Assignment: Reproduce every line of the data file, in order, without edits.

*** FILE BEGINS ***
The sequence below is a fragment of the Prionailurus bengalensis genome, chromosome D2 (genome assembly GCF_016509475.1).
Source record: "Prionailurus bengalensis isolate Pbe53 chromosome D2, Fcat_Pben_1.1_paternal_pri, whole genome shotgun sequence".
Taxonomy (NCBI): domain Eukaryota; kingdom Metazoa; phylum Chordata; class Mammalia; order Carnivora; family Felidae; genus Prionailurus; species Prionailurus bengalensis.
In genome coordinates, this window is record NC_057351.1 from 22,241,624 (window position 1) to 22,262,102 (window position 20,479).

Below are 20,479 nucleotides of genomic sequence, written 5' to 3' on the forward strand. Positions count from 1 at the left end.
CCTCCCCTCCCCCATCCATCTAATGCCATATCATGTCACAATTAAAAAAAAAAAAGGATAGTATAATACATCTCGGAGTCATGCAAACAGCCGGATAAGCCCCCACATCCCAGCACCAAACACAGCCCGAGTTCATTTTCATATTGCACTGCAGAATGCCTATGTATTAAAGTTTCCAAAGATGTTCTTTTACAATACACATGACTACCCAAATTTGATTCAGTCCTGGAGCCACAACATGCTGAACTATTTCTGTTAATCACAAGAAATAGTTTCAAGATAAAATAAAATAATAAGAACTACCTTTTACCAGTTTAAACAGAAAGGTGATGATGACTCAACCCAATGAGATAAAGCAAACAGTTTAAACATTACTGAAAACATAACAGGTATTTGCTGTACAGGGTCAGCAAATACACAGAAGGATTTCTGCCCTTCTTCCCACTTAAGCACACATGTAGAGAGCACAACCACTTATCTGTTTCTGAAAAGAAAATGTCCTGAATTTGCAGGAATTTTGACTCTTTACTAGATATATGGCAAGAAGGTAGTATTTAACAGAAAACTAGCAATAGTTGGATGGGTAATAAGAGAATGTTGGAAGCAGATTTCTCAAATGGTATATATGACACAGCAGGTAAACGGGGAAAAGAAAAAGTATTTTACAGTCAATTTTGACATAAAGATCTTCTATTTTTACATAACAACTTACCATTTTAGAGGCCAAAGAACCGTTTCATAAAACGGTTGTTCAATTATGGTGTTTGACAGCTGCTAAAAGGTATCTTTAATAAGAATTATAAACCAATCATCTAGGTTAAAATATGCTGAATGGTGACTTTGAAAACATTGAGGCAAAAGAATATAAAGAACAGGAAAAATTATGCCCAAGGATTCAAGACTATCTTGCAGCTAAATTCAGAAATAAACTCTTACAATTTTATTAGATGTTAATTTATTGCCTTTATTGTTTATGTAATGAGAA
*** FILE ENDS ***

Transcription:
The sequence below is a fragment of the Prionailurus bengalensis genome, chromosome D2 (genome assembly GCF_016509475.1).
Source record: "Prionailurus bengalensis isolate Pbe53 chromosome D2, Fcat_Pben_1.1_paternal_pri, whole genome shotgun sequence".
Taxonomy (NCBI): domain Eukaryota; kingdom Metazoa; phylum Chordata; class Mammalia; order Carnivora; family Felidae; genus Prionailurus; species Prionailurus bengalensis.
In genome coordinates, this window is record NC_057351.1 from 22,241,624 (window position 1) to 22,262,102 (window position 20,479).

Below are 20,479 nucleotides of genomic sequence, written 5' to 3' on the forward strand. Positions count from 1 at the left end.
CCTCCCCTCCCCCATCCATCTAATGCCATATCATGTCACAATTAAAAAAAAAAAAGGATAGTATAATACATCTCGGAGTCATGCAAACAGCCGGATAAGCCCCCACATCCCAGCACCAAACACAGCCCGAGTTCATTTTCATATTGCACTGCAGAATGCCTATGTATTAAAGTTTCCAAAGATGTTCTTTTACAATACACATGACTACCCAAATTTGATTCAGTCCTGGAGCCACAACATGCTGAACTATTTCTGTTAATCACAAGAAATAGTTTCAAGATAAAATAAAATAATAAGAACTACCTTTTACCAGTTTAAACAGAAAGGTGATGATGACTCAACCCAATGAGATAAAGCAAACAGTTTAAACATTACTGAAAACATAACAGGTATTTGCTGTACAGGGTCAGCAAATACACAGAAGGATTTCTGCCCTTCTTCCCACTTAAGCACACATGTAGAGAGCACAACCACTTATCTGTTTCTGAAAAGAAAATGTCCTGAATTTGCAGGAATTTTGACTCTTTACTAGATATATGGCAAGAAGGTAGTATTTAACAGAAAACTAGCAATAGTTGGATGGGTAATAAGAGAATGTTGGAAGCAGATTTCTCAAATGGTATATATGACACAGCAGGTAAACGGGGAAAAGAAAAAGTATTTTACAGTCAATTTTGACATAAAGATCTTCTATTTTTACATAACAACTTACCATTTTAGAGGCCAAAGAACCGTTTCATAAAACGGTTGTTCAATTATGGTGTTTGACAGCTGCTAAAAGGTATCTTTAATAAGAATTATAAACCAATCATCTAGGTTAAAATATGCTGAATGGTGACTTTGAAAACATTGAGGCAAAAGAATATAAAGAACAGGAAAAATTATGCCCAAGGATTCAAGACTATCTTGCAGCTAAATTCAGAAATAAACTCTTACAATTTTATTAGATGTTAATTTATTGCCTTTATTGTTTATGTAATGAGAA